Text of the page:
Firstly, they found in this story of those developing a revolutionary anti-depressant and those who may or may not need to use it a way to tell a unified story and still keep a sketchy-feel to it. Therefore, it’s the perfect transitional project from one medium to another. Since then I met someone who happened to work on the film and they told me how frustrating it was to have to incessantly run off copies of new script pages due to frequent rewrites. I can see how this could be frustrating and how this could happen. You craft a sketch and if it works great, that character may recur, if it fails you can move on and hope it’s forgotten. Film, for those used to getting a reaction from a live audience is a tough medium, and this perfectionism is nothing less than I’d expect from these five.
The film works because in large part there are memorable, hilarious moments in all the various prongs this story tackles. However, as silly as it can be it is a moderately-positioned send up over-medication; the fine-line between wanting to be happy all the time and depression. It takes a hard, skeptical look at the pharmaceutical industry, as one of key plot points is that they are pushing for the drug to go non-prescription, that in the light of the comas the drug is inducing. It’s set up to go there as budget cuts in research pressure the lead character Chris, played by Kevin McDonald, to state the drug is ready when they clearly need to do more testing on it. His becoming a rock star for inventing the drug and the eventual, final coup of critique wherein the coma victims are venerated like deities.
Flashbacks and memory are two great motifs that can be uniquely used in film, if not unique to the medium itself. I usually respond very well to both and the film uses both prominently and perfectly as the drug seeks to have the depressed subject “lock on to their happiest memory chemically.” It’s a great set-up that makes for some hilarious (and depressing) happiest memories.
Some of the memorable moments in Brain Candy include but are not limited to:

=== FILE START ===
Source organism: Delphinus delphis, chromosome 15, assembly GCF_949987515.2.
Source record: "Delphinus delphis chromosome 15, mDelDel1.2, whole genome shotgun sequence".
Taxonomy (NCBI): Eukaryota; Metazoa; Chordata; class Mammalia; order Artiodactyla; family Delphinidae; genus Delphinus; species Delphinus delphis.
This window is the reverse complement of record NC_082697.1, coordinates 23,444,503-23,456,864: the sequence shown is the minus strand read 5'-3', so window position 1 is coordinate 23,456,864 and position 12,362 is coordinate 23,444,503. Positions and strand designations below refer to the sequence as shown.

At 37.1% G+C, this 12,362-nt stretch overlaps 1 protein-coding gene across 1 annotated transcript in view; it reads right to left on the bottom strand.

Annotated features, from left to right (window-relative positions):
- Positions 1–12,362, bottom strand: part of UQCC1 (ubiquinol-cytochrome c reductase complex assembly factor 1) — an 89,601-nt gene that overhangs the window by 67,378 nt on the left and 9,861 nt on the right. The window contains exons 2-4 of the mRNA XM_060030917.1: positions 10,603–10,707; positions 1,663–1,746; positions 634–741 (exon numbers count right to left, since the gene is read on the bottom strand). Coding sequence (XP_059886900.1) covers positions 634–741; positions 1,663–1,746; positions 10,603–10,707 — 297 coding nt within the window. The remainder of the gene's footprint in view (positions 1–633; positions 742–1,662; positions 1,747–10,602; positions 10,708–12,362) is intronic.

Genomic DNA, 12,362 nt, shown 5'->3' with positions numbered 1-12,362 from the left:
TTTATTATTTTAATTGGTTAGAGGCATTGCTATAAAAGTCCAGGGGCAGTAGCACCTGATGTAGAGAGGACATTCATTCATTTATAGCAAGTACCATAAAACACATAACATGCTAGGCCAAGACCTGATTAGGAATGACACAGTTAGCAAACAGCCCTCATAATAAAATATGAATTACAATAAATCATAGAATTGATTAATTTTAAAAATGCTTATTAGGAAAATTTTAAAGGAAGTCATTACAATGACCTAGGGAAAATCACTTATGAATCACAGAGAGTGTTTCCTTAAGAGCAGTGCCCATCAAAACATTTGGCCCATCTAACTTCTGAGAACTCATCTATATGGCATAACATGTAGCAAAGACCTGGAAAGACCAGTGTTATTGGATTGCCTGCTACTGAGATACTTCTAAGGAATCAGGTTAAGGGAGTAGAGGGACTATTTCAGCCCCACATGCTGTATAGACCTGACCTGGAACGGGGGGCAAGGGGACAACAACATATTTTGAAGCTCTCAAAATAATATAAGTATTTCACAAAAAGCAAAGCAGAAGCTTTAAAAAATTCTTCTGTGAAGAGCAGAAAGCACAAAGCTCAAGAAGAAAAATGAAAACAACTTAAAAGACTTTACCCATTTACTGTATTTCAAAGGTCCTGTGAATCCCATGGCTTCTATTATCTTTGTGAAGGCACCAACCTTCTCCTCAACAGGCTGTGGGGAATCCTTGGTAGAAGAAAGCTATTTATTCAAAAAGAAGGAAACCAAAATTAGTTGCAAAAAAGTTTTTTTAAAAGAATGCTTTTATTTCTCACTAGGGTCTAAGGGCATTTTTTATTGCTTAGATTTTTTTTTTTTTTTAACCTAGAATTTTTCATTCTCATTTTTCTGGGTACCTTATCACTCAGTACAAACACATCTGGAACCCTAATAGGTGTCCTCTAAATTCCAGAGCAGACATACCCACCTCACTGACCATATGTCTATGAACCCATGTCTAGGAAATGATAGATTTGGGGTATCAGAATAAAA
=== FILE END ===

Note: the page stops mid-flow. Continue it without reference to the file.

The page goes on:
I remember watching this with my uncle in Brazil and he cracked up at this part. Sadly, we’re not yet living in a world that will shot “Who cares?” at such an announcement.
“You are gay!”
“This urine is great!”
“A Pill That Gives Worms to Ex-Girlfriends”
“I wanna talk about drugs…”
The film tanking is actually unsurprising considering this article. As they were set to reunite for live shows (one of which I saw!) Bruce confirmed Paramount wanted Cancer Boy cut from the film, they wouldn’t budge, and Paramount retaliated by cutting their advertising budget, and many screens for the film vanished. Sadly, I get the reaction on both sides. The Cancer Boy scene is one I laugh at while shaking my head and saying “That’s so messed up,” but I still laugh. I get Paramount wanting it cut but am not sure I get them cutting off their nose to spite their face. The article also features a video Siskel and Ebert battling over the film, as per usual, I’m with Gene.
I also love some of the more hidden jokes in the film like Drug Variety magazine, cameos by Brendan Fraser, Adam Reid of You Can’t Do That On Television (“Chris Cooper signed my scar!”) and some others like Missus Hurdicure’s tea never stops falling or “Ne allez-vous pas au media,” and Don Roritor being essentially another rendition of Lorne Michaels.
The three month time leap the film takes is risky but allows it to be a rise-to-and-fall-from-fame story as well for Cooper’s character and underlines how humanity often doesn’t listen to advice that’s given to us in out own best interest. The hidden coma victims, then the spin of comatose living communities is genius and fitting. As is when Roritor tries to certify Chris as being clinically depressed, thus, forcing him to take his own medication. Another gamble was that the film features a stinger, which was a bit more unusual in the mid-to-late ‘90s than it is now.
The Kids in the Hall: Brain Candy may not have been a hit even if Paramount dedicated more resources to it, maybe it was always destined to have a cult status because The Kids in the Hall aren’t for everyone. And that’s OK. If there’s one mistake this Canadian troupe never made it’s that of pandering. They do material they believe in and if you don’t like it, that’s fine, there are plenty of other safer, more boring acts out there. Always daring and avant guard, I’m grateful for this film maybe more so than the series as I’ve enjoyed it several times over.
I now leave you with some thoughts Dave Foley shares regarding the differences between the US and Canada. Per the set-up most of the Canadian facts are fabricated, as it’s KITH most are hilarious and it ends perfectly and with a point as Brain Candy does. It’s a great sketch and this is a great film by my favorite troupe.